I was very excited when I heard about the 2019 summer/fall season at the American Shakespeare Center: Julius Caesar, Antony and Cleopatra, and Shaw’s Caesar and Cleopatra. I’m kind of obsessed with Shakespeare’s Roman plays.

Due to other obligations and theater-going opportunities, I didn’t end up seeing them until the end of the season. I enjoy going to shows when they’ve been running for a while, because actors make discoveries while they’re working. I was also able to see them close together in time, which allowed me to compare them directly. Considering them as a set was an interesting exercise.

For one thing, casting was mostly stable across the plays, meaning that David Anthony Lewis played Caesar in both Julius Caesar and Caesar and Cleopatra, Geoffrey Kent played Antony in both of the Shakespeare plays, and Rufio, an Antony analog, in the Shaw. Two different women (Zoe Speas and Constance Swain) played Cleopatra, but other than that, there was consistency.

On the one hand, this is neat to see, because it allows actor and audience to track character development across the course of the story. On the other, one thing I usually enjoy about the way ASC typically does ensemble casting is that actors who have big roles in one show typically have smaller roles in the others. This distributes the work of the season, discourages a “star” system, and lets audiences have a chance to get a real feel for each actor’s work. As an isolated feature of this specific season, I thought it was a great idea. I hope, though, that it does not indicate a broader move toward less balanced ensemble casting.

Of the three plays, I was surprised to find that I enjoyed Caesar and Cleopatra the most. I’d read the play, but never seen it staged. From what I remembered about the script, it was kind of slow and uninteresting. I also think Shaw seriously underestimates Cleopatra (doesn’t everyone?). Eric Tucker’s staging of it, though, was imaginative, lively, and engaging. He clearly embraced the implications of the Blackfriars, capitalizing on its strengths and poking a gentle tease at its weaknesses. The text work was also the strongest I saw in any production this season–another surprise, as I would have expected the actors’ experience with Shakespeare to supersede the newer textual patterns of Shaw.

These plays have all been reviewed at length by better reporters than I, and when I write about plays that I see, my goal is more to give myself notes about what bits warrant further thought than to offer criticism. I’ll note one thing from each production that was worth thinking about, from a directorial standpoint.

The staging in Caesar and Cleopatra made excellent use of the space. I want to challenge how I play with where we are on the platea stage, and Tucker gave me some brilliant examples. I’ve generally stuck with conventions like, if a scene starts with a declaration that we’re in a certain spot, we leave that more or less stable for the course of the scene. Recently, I’ve seen some productions at the ASC that play with space in a way I find intriguing and I’d like to try out. In Comedy of Errors last year, they used a rotating door flat to have the audience be by turns inside and outside of the house. In Caesar and Cleopatra, in the scene where Caesar is supposed to climb up to the paw of the sphinx to meet Cleopatra for the first time, he was standing on the stage level, looking up at the balcony to talk to her, and then exited to “climb up”…at which point the trap opened and the sides of the trap (at stage floor level) became the paws of the sphinx.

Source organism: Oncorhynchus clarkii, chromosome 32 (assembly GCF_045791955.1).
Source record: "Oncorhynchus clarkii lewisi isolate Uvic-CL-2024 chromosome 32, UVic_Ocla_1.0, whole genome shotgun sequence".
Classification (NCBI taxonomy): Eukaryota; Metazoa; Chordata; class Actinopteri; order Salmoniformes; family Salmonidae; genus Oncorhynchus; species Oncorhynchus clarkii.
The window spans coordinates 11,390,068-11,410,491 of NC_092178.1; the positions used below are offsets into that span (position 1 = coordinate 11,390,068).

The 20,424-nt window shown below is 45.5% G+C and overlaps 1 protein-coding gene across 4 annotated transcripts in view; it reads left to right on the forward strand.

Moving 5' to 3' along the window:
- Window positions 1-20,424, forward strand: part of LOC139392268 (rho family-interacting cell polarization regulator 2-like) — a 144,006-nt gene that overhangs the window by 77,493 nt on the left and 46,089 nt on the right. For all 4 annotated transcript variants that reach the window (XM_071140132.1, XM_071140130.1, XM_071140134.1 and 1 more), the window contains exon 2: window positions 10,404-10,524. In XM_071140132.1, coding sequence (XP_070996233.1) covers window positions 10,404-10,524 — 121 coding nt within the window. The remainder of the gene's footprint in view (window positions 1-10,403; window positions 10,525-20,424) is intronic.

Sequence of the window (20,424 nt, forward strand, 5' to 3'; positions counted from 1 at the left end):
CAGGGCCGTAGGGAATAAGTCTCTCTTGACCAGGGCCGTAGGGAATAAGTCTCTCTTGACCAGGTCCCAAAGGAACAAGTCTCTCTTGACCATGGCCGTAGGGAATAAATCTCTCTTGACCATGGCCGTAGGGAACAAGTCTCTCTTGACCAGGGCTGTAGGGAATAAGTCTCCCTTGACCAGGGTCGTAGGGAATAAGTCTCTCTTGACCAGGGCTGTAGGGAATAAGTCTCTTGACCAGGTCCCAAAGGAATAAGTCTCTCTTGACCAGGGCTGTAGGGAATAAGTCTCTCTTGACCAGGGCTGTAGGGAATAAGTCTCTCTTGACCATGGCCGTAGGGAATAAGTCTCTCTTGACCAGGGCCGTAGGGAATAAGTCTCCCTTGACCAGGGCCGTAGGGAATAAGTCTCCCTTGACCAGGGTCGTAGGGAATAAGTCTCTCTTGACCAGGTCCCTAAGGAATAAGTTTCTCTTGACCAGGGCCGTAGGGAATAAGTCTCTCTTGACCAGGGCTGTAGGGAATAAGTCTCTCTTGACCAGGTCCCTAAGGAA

In Julius Caesar (directed by new artistic director Ethan McSweeney), I was extraordinarily pleased to hear the storm, created in surround sound–very much like Mary Beth Smith’s MLitt thesis. I think they were following her guidelines, rolling bowling balls in the heavens and rattling the thunder sheet. I couldn’t hear much of the dialog in that scene, and it confirmed what I’ve always assumed was true–the words don’t matter. The soundscape for that production overall was excellent. For those who know my work well, you’ll recognize that this is something that I’ve been interested in for a long time. Experiencing it as an audience member–not knowing where or when the next shift of the storm was coming–was a truly wonderful experience.

In Antony and Cleopatra, directed by Sharon Ott, one thing I noticed was how different her cut was from mine, and how those choices changed the focus of the play. For one thing, I quite controversially cut the soothsayer (I don’t like him! He doesn’t say any sooth! Some of his predictions are flat wrong. And he’s annoying. Writing this soothsayer was Shakespearean fan service for people who loved him in Caesar). In this production–where he was played and costumed by the same actor as in Julius Caesar–I started to think there might be a point to him after all. The whole play has so many references to people trying to find out what happens next. Unlike Caesar, where Caesar gets some unspeakably specific warnings and chooses to ignore them, everyone in Antony and Cleopatra is searching for answers about what comes next. Those answers are…enigmatical, at best. “The augurers / Say they know not, they cannot tell; look grimly, And dare not speak their knowledge.” So keeping that soothsayer adds to the fabric of future-seeking that weaves the play together.

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